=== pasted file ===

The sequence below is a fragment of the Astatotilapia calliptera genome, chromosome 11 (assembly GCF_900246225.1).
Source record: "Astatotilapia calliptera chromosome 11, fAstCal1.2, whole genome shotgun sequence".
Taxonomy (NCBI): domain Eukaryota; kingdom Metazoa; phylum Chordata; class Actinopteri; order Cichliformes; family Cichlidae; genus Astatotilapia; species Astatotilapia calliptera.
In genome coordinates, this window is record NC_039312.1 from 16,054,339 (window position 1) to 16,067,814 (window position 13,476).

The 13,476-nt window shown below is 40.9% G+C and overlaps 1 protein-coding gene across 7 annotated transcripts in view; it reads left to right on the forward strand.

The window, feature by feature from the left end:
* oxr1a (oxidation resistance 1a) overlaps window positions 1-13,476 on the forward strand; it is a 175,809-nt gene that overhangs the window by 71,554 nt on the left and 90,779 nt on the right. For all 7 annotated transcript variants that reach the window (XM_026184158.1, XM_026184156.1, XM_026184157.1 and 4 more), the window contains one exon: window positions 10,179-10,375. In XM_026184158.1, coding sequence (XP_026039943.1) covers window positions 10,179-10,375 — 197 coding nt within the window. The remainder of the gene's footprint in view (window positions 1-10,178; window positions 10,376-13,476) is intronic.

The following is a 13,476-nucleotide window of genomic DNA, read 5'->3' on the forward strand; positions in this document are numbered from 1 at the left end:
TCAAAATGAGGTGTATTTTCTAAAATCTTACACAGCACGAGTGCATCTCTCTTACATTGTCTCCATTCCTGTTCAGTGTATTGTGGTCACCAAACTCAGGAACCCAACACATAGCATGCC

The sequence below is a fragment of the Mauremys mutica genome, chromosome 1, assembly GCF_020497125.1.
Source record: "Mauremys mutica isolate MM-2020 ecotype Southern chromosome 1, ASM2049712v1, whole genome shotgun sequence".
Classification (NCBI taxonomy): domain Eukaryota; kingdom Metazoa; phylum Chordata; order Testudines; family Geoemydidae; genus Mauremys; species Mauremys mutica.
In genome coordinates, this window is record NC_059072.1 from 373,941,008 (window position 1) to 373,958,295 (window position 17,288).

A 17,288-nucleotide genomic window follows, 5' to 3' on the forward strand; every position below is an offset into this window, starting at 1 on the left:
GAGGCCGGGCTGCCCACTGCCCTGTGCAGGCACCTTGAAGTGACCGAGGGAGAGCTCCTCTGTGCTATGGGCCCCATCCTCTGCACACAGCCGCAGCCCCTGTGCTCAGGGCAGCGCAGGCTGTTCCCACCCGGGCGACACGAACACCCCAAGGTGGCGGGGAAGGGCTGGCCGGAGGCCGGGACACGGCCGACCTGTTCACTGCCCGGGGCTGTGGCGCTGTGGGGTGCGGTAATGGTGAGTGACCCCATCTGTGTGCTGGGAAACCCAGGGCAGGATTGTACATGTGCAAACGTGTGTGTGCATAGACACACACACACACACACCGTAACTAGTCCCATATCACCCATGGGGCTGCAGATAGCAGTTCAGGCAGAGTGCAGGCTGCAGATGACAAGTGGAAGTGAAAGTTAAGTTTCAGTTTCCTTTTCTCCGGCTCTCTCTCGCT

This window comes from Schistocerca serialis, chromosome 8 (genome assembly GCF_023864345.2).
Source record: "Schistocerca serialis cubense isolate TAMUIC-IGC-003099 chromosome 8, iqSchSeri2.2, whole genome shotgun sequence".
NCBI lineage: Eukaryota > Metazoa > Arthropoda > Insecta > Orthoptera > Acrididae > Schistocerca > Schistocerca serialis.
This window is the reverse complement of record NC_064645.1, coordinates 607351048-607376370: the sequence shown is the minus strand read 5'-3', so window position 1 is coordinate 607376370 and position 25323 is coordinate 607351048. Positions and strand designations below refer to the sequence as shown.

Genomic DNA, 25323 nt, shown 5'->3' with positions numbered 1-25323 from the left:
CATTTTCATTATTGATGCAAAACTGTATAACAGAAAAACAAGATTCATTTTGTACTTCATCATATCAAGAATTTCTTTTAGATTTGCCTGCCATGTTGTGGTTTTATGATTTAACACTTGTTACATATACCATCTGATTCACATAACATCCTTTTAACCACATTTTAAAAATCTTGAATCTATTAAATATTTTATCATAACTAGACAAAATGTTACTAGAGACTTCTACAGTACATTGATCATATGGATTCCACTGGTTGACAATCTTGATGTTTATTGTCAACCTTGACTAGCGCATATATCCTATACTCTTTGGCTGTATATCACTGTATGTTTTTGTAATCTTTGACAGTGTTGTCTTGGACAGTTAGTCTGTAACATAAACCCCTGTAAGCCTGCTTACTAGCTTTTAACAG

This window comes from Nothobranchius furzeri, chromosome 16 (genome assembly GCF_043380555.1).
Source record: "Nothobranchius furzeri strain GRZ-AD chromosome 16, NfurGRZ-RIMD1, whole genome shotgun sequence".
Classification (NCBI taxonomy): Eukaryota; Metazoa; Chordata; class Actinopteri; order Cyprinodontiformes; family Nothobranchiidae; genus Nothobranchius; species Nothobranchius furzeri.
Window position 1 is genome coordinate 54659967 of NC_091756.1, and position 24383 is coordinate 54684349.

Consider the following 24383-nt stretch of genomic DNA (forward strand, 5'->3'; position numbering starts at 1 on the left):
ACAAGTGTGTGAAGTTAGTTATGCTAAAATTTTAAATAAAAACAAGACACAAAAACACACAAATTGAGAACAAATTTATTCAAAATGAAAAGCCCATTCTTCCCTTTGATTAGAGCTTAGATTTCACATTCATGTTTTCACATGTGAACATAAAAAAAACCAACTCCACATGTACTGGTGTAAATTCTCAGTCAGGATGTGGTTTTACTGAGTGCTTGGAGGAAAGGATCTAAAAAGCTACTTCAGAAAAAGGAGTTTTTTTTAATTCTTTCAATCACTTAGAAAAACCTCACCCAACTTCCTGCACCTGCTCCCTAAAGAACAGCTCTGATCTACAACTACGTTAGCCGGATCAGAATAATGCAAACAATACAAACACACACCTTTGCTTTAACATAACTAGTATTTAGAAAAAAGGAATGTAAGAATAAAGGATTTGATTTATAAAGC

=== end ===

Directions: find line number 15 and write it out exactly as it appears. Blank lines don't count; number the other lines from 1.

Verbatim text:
GAGGCCGGGCTGCCCACTGCCCTGTGCAGGCACCTTGAAGTGACCGAGGGAGAGCTCCTCTGTGCTATGGGCCCCATCCTCTGCACACAGCCGCAGCCCCTGTGCTCAGGGCAGCGCAGGCTGTTCCCACCCGGGCGACACGAACACCCCAAGGTGGCGGGGAAGGGCTGGCCGGAGGCCGGGACACGGCCGACCTGTTCACTGCCCGGGGCTGTGGCGCTGTGGGGTGCGGTAATGGTGAGTGACCCCATCTGTGTGCTGGGAAACCCAGGGCAGGATTGTACATGTGCAAACGTGTGTGTGCATAGACACACACACACACACACCGTAACTAGTCCCATATCACCCATGGGGCTGCAGATAGCAGTTCAGGCAGAGTGCAGGCTGCAGATGACAAGTGGAAGTGAAAGTTAAGTTTCAGTTTCCTTTTCTCCGGCTCTCTCTCGCT